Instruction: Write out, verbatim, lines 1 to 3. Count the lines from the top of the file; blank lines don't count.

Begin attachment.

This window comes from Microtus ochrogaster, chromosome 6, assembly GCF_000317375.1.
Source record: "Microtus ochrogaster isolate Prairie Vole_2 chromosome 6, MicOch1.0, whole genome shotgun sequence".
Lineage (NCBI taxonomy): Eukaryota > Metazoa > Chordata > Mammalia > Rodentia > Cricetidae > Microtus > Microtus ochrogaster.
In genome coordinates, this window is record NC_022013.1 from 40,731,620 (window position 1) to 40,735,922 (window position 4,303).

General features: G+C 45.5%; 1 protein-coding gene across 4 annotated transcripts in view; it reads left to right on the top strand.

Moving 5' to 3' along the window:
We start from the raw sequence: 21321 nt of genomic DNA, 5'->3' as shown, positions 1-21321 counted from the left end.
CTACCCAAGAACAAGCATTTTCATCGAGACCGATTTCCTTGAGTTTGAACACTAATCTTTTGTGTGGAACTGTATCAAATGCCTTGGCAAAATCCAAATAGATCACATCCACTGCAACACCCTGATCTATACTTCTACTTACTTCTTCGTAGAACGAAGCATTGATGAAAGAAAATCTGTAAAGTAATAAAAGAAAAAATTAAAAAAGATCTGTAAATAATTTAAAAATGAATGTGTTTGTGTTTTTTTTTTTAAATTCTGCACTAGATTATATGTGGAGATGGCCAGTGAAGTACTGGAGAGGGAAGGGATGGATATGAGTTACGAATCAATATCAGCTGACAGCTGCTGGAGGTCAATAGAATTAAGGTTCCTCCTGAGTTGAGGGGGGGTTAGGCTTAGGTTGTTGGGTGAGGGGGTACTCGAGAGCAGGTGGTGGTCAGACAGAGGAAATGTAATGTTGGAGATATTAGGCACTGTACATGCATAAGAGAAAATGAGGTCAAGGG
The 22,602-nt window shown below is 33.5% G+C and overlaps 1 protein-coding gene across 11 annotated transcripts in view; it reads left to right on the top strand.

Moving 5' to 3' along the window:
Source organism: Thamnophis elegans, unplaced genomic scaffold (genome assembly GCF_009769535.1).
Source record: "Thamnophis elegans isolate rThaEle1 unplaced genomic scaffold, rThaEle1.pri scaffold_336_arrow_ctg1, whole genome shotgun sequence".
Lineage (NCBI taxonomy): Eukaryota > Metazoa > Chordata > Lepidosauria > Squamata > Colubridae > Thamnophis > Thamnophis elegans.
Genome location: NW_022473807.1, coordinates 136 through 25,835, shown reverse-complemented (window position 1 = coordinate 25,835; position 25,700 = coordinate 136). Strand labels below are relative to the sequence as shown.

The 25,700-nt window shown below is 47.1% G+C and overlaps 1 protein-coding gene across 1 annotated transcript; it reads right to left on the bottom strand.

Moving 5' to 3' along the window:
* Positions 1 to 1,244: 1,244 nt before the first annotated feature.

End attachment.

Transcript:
This window comes from Microtus ochrogaster, chromosome 6, assembly GCF_000317375.1.
Source record: "Microtus ochrogaster isolate Prairie Vole_2 chromosome 6, MicOch1.0, whole genome shotgun sequence".
Lineage (NCBI taxonomy): Eukaryota > Metazoa > Chordata > Mammalia > Rodentia > Cricetidae > Microtus > Microtus ochrogaster.